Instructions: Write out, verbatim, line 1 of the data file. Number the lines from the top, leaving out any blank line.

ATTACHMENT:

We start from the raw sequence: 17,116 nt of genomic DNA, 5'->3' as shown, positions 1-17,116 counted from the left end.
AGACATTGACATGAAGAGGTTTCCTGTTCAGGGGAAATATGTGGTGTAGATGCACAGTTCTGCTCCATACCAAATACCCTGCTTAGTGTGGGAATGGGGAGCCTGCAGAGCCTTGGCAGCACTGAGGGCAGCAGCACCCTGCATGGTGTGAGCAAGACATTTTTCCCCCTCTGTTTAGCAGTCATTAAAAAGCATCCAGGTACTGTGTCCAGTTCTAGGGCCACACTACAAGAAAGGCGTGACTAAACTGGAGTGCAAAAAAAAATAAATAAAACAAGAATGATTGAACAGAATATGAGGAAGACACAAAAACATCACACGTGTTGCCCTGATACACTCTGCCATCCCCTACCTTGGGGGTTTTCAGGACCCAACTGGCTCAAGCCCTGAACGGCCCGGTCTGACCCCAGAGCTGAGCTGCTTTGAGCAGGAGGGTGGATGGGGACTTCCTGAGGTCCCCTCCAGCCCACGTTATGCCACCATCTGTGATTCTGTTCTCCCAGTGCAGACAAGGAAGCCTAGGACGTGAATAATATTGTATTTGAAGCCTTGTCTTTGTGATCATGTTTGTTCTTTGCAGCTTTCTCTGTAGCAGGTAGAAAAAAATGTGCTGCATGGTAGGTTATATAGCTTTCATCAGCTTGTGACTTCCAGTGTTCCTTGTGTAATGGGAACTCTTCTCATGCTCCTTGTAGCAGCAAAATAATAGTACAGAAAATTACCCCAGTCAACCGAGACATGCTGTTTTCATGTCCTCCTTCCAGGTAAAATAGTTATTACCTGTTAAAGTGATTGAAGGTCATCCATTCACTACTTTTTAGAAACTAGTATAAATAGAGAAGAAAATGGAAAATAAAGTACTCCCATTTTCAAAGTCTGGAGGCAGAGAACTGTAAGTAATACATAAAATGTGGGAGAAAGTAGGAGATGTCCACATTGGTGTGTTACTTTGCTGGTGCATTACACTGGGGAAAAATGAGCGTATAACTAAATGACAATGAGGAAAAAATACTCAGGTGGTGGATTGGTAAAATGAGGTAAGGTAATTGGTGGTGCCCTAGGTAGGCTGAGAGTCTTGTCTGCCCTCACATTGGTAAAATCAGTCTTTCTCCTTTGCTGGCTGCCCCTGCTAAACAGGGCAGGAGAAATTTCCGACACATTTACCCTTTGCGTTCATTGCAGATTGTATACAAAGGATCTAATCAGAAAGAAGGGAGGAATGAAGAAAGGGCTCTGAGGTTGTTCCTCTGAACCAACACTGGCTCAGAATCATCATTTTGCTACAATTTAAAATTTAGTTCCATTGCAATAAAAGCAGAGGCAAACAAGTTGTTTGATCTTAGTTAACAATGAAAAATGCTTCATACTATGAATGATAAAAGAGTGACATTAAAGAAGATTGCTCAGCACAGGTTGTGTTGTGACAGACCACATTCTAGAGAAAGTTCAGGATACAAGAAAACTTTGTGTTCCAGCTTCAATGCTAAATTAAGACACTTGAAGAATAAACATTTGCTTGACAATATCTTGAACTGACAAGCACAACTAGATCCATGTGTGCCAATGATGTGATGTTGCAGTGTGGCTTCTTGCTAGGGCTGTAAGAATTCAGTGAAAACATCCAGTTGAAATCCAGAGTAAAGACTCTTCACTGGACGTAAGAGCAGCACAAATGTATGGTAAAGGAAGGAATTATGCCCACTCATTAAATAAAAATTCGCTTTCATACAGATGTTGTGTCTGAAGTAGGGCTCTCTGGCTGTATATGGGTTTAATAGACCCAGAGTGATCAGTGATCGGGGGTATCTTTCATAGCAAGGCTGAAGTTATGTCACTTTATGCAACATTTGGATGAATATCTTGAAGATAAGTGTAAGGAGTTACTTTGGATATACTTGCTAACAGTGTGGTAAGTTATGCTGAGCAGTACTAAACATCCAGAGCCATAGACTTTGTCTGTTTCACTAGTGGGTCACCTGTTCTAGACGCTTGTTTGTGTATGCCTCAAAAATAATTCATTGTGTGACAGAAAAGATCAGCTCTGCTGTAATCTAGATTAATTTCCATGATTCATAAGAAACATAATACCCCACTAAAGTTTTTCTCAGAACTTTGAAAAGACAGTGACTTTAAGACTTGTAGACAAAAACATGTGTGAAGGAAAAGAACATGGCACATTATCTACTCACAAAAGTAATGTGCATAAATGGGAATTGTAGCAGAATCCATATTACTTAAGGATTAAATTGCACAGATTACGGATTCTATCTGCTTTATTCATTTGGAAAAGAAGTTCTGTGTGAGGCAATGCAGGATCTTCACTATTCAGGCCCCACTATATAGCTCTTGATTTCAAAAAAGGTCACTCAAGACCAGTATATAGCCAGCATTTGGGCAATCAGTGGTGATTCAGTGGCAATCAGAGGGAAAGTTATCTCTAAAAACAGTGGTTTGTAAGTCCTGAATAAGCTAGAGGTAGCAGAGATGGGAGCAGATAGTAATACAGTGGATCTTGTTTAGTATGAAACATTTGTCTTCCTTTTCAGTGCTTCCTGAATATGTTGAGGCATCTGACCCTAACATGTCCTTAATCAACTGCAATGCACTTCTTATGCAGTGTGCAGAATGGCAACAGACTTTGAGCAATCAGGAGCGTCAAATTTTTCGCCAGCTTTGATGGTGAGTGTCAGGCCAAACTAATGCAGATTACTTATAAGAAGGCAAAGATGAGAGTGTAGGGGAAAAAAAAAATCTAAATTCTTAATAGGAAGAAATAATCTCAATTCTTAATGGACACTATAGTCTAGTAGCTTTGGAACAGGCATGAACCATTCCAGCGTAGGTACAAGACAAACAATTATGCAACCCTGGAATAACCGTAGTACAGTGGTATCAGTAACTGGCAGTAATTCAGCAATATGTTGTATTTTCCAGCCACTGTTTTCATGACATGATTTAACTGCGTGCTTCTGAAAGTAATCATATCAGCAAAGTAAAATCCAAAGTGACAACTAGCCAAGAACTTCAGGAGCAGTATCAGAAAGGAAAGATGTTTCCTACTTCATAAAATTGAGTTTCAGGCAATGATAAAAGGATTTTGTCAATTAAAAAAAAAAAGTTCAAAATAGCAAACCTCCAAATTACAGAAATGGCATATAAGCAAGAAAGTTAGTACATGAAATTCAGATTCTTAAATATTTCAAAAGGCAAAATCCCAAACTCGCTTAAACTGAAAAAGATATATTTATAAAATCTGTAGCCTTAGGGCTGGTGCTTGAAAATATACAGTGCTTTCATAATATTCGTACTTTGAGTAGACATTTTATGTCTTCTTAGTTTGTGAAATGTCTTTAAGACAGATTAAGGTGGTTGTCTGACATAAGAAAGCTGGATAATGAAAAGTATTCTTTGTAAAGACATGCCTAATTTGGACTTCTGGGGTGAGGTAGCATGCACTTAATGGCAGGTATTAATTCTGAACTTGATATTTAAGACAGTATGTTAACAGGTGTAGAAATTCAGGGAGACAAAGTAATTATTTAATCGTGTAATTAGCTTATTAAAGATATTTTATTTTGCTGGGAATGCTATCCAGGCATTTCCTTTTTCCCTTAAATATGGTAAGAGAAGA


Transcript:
We start from the raw sequence: 17,116 nt of genomic DNA, 5'->3' as shown, positions 1-17,116 counted from the left end.